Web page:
Today's News

  • Dickens Christmas is Friday

    Dickens Christmas begins this Friday in downtown Lebanon at 5:30 p.m.

    The Lebanon-Marion County Chamber of Commerce’s annual chili cook-off will include the following participants: Big Jim’s Bar & Grill, Blues on Tap, Lebanon Jewelry, Lions Club of Lebanon, Marion County Arts & Humanities Council, Cathy Newton and World Finance Corporation.

  • Lady Knights' volleyball awards announced

    Marion County High School volleyball Head Coach David Hibbard recently announced the team award winners at the volleyball banquet on Tuesday of last week. They are as follows:

    -Most Improved Award - Desirae Cocanougher

    -Hustle Award - Natalie Buck

    -Spirit Award - Rosanna Scott and Brooklyn Burnside

    -110 percent Award - Taylor Howard

    -Heart Award - Courtney Spalding and Ailee Raley

    Hibbard also named statistical award winners on the season. They are as follows:

    -Highest serve percentage (94) - Kristen Bradshaw

  • Committee will be created regarding tech center

    Local leaders from education, government and industry gathered Nov. 24 in the Marion County Economic Development office to begin a discussion about the future of the Marion County Area Technology Center.

    Marion County Judge-Executive John G. Mattingly said people no longer look at the tech center as the vocational school on the hill.

    "It's a requirement for our area that our tech school can provide the necessary resources for our community," he said.

  • Limits on city animals to go into effect Jan. 1

    My last article on the animal ordinance addressed the cost of having your Lebanon animals licensed. Now we need to talk about how many animals you are allowed to own. According to the City of Lebanon's animal ordinance, which will go into effect Jan. 1, 2009, animal owners will be limited on the number of pets that they will be able to own or posses. Anyone that owns over the limit shall have those animals "grand fathered in" with the understanding that the animals must be licensed.

  • Twice as nice

    The bright lights of Rupp Arena attributed to a slow start but a buzzer beater helped the Lebanon Middle School Lady Patriots win a second straight Kentucky Basketball Academy state championship.

    The eighth grade girls' basketball team beat Crosby Middle School 40-33 in the tournament final at Rupp to defend last year's crown and add another trophy to their collection.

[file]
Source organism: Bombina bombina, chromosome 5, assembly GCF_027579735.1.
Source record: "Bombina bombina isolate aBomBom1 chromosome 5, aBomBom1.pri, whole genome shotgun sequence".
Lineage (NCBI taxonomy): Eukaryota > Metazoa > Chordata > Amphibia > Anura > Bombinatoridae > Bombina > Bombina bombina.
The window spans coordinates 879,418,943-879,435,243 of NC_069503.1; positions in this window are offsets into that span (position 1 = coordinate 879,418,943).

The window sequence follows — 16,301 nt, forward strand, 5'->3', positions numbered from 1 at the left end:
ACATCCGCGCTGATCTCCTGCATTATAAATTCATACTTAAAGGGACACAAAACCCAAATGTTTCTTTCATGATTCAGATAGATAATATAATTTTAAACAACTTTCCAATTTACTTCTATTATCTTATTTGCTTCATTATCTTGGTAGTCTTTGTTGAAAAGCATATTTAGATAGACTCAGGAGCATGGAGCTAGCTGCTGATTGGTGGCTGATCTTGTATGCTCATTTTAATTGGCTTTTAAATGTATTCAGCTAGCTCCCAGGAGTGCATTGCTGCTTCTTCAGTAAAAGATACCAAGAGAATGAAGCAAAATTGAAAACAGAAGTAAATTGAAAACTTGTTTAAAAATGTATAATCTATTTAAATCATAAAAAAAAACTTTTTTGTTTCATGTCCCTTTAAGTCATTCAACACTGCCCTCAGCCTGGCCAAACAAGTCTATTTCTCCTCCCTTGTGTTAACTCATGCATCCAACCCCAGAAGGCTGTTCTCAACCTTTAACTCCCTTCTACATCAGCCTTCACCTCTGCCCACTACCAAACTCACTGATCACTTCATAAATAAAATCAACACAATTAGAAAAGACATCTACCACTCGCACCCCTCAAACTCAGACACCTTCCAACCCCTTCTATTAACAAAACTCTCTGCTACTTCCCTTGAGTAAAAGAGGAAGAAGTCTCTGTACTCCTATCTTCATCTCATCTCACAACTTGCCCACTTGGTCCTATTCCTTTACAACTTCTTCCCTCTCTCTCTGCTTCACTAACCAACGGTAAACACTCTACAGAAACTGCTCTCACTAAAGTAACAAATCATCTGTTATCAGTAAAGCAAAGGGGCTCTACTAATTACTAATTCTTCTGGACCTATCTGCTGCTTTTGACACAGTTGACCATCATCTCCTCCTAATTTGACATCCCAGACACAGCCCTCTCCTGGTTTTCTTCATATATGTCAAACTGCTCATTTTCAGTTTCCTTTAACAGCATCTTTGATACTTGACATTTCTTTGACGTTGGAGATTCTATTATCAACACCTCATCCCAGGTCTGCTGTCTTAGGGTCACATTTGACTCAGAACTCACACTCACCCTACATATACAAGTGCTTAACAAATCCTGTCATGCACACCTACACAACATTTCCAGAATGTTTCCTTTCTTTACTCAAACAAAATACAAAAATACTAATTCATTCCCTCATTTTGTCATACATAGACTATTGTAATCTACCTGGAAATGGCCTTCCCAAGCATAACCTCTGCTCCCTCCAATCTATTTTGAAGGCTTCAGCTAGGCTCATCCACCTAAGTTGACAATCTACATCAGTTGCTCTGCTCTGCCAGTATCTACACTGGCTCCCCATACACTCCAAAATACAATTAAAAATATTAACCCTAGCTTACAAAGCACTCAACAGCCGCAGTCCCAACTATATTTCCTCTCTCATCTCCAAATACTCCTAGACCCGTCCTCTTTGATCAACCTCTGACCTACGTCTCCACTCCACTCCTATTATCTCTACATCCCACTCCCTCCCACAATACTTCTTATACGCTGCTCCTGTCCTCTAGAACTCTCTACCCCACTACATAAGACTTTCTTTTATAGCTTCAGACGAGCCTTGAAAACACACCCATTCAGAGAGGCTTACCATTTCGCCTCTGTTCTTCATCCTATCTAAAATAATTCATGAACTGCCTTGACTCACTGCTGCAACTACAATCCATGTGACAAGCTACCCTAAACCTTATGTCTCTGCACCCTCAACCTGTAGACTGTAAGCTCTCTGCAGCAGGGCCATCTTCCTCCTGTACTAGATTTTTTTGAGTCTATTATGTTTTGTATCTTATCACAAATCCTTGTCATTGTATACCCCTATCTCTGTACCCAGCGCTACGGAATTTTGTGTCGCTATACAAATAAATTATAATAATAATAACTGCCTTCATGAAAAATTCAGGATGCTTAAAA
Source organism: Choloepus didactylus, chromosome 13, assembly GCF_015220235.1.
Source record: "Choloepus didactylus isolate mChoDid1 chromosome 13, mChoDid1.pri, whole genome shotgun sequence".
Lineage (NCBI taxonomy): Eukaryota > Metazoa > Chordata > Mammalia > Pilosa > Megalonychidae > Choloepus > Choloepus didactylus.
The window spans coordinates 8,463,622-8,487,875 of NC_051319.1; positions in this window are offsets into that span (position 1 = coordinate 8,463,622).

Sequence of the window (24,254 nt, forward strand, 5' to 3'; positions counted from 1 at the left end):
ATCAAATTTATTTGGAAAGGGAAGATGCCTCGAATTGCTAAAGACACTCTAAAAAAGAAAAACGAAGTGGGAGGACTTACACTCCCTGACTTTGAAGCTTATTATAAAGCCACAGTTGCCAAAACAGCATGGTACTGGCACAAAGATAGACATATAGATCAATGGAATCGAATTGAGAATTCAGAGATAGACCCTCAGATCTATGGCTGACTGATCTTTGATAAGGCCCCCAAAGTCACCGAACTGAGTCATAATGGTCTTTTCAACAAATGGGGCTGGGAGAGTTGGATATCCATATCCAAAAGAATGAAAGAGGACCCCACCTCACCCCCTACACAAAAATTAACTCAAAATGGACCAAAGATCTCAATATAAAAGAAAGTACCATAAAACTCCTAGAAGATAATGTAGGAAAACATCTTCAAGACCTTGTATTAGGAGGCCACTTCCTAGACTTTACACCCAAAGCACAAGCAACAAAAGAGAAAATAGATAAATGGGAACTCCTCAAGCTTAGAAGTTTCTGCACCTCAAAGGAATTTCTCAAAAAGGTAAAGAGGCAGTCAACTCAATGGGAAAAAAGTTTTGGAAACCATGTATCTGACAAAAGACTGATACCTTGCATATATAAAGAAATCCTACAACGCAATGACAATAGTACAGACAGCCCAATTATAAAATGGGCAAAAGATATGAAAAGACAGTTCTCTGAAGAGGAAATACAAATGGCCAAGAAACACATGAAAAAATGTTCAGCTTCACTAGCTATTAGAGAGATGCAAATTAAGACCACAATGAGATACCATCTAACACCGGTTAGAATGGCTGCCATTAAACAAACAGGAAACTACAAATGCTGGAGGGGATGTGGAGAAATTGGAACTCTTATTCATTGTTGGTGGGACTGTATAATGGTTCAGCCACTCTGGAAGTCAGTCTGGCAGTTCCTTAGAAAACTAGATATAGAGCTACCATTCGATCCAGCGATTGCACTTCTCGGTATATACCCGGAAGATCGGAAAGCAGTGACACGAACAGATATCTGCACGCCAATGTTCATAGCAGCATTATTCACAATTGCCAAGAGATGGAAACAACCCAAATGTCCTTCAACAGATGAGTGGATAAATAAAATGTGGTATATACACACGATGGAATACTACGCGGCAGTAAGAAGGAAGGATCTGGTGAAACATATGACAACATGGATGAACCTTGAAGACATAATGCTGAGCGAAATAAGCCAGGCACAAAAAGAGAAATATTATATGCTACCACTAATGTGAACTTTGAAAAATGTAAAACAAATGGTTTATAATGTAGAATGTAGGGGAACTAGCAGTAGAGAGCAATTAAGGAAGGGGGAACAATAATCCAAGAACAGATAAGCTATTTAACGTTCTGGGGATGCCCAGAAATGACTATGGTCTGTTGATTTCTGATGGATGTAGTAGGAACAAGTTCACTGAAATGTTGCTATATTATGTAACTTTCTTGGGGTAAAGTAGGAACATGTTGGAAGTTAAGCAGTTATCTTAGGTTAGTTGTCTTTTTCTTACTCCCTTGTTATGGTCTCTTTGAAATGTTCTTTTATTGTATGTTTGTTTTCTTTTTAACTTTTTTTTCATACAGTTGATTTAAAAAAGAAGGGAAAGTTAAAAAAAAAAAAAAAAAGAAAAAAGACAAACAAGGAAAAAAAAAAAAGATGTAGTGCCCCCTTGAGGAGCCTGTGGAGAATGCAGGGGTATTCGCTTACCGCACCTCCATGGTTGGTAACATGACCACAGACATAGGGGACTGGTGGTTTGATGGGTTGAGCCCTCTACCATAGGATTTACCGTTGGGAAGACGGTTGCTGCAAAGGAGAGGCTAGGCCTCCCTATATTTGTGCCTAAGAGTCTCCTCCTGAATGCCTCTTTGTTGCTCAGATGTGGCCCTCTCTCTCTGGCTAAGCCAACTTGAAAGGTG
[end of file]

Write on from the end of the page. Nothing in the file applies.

Makayla Epps saved the Lady Patriots unblemished record with a lay up with two seconds remaining to tie the game at 30. Once in overtime, the Lady Pats controlled the game.

  • Ag heritage center to open by 2010

    Virginia Flanagan isn't one to count her chickens before they're hatched.

    If she were, the executive director of the Kentucky Agriculture Heritage Center would be busy beyond imagination.

    Before she leaves Taylor County every morning, she checks on the nearly one million fowl being raised on her family farm. By the time she arrives at her office just north of Harrodsburg, a million seems like a drop in the bucket.

  • Lady Knights open season with Banshees

    The Lady Knights will bring back much young talent this year from their district champion team last season.

    Head Coach Trent Milby and the young Lady Knights opened their season Tuesday night against the Bethlehem Lady Banshees. Results were unknown at press time, however they can be seen at www.lebanonenterprise.com.

    The Lady Knights faced a young Bethlehem team that includes five freshmen and no seniors. The Lady Banshees finished 10-16 last season and bowed out in the first round of the 19th District tournament against Nelson County.

  • Parent has requested metal detectors at the high school

    Jennifer Graham has two children in the Marion County school system, and she wants to make sure they and other students are safe when they are at school.

    To that end, she has asked the district to consider installing metal detectors at the front and back entrances to Marion County High School. She made her request during the Nov. 25 Marion County Board of Education meeting.

    "I feel that the metal detectors ... would be an excellent deterrent," Graham told the board.

  • Poinsettias come in a variety of colors

    The poinsettia has been a fixture in American homes as a holiday decoration for as long as most of us can remember.  I think it is fair to say that it is considered the "official" Christmas flower.

    The poinsettia is native to Mexico and has been cultivated for centuries. The Aztec cultivated it for medicinal and household purposes: red dye was made from the leaves and the milky sap that oozes from the woody stem reduced fever.

  • A real world project

    Designing a new city hall for the City of Lebanon... that's a heck of a school project, to say the least.

    And that's exactly what the civil engineering and architecture class at Marion County High School is doing this semester. In fact, next Friday, Dec. 12, two teams of students will present their designs to city officials and other community members. The winning team's design could potentially be used for Lebanon's new city hall.